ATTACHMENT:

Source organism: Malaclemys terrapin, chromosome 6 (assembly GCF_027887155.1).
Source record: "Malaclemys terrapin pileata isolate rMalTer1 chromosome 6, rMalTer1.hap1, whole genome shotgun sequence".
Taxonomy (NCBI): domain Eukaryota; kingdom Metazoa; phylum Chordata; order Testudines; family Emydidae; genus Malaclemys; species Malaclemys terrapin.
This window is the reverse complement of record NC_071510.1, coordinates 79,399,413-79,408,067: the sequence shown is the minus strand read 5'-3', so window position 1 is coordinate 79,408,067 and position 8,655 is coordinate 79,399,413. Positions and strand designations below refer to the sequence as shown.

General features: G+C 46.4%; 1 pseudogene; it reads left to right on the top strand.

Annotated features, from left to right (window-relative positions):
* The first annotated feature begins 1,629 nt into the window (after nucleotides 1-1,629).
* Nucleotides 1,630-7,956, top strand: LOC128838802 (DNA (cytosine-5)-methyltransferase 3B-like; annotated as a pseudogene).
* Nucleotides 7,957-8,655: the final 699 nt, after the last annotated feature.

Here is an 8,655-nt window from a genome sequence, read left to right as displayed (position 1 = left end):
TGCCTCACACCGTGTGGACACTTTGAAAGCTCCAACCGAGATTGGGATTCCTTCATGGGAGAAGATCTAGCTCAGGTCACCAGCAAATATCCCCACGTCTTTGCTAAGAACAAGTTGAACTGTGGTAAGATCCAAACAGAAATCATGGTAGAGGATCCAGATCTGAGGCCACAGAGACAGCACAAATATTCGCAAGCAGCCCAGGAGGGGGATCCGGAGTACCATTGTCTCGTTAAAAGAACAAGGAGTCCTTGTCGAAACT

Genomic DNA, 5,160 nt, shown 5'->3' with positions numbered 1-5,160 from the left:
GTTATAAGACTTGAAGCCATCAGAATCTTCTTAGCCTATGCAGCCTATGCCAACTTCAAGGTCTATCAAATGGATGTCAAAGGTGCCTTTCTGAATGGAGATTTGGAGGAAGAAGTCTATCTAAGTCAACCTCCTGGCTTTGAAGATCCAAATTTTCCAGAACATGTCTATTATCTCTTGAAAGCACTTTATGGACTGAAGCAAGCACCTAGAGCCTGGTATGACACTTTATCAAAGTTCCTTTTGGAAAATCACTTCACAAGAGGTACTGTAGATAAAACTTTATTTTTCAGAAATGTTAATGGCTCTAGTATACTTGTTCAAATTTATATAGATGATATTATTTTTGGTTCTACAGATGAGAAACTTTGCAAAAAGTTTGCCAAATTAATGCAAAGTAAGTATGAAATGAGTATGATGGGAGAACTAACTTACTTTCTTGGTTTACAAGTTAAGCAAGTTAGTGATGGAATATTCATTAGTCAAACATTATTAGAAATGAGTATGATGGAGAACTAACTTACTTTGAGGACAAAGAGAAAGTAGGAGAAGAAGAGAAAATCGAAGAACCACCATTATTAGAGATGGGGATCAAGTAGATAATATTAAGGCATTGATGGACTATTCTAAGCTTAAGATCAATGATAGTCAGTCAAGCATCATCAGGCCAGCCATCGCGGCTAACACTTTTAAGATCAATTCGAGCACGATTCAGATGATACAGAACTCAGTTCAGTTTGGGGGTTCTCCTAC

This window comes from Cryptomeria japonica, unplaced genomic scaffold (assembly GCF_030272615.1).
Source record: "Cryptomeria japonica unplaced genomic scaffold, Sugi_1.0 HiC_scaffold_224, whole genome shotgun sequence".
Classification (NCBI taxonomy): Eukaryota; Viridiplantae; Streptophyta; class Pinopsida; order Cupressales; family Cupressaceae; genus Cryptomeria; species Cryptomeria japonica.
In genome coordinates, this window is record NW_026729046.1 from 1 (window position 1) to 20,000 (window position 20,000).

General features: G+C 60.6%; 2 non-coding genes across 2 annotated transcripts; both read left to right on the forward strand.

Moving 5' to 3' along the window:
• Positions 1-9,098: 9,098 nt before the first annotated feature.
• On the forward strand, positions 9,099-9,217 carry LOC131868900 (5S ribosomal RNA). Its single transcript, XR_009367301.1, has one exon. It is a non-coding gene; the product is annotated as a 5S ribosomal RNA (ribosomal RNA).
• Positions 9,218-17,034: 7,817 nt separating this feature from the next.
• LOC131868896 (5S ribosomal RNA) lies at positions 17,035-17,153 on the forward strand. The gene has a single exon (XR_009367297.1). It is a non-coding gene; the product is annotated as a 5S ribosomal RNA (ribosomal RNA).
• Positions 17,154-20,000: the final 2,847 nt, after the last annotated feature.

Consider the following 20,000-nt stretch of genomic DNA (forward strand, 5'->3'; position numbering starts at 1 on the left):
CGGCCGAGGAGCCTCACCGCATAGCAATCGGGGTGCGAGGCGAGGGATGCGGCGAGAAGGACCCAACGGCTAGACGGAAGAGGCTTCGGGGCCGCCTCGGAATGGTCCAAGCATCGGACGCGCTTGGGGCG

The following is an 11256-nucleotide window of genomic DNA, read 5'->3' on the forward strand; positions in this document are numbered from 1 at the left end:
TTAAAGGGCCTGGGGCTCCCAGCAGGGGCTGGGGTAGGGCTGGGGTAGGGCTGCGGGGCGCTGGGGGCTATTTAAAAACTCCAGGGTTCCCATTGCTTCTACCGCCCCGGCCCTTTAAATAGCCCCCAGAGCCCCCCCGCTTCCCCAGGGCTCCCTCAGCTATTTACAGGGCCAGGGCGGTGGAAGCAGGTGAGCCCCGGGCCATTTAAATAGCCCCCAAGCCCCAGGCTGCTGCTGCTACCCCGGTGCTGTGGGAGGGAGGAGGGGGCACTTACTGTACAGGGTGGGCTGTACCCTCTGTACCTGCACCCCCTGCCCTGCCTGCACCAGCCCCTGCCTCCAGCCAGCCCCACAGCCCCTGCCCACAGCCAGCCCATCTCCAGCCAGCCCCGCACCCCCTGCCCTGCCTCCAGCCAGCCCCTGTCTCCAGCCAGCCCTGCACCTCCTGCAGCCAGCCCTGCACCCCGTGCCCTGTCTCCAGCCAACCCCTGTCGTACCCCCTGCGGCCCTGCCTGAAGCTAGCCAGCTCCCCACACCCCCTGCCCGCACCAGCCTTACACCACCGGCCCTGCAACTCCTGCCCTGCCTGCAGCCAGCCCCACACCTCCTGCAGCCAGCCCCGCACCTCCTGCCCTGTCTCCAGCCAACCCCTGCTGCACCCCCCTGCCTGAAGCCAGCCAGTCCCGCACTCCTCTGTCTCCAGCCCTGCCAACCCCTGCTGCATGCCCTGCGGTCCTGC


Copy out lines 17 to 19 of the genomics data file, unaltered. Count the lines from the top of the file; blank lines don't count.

In genome coordinates, this window is record NW_026729046.1 from 1 (window position 1) to 20,000 (window position 20,000).

General features: G+C 60.6%; 2 non-coding genes across 2 annotated transcripts; both read left to right on the forward strand.

Moving 5' to 3' along the window: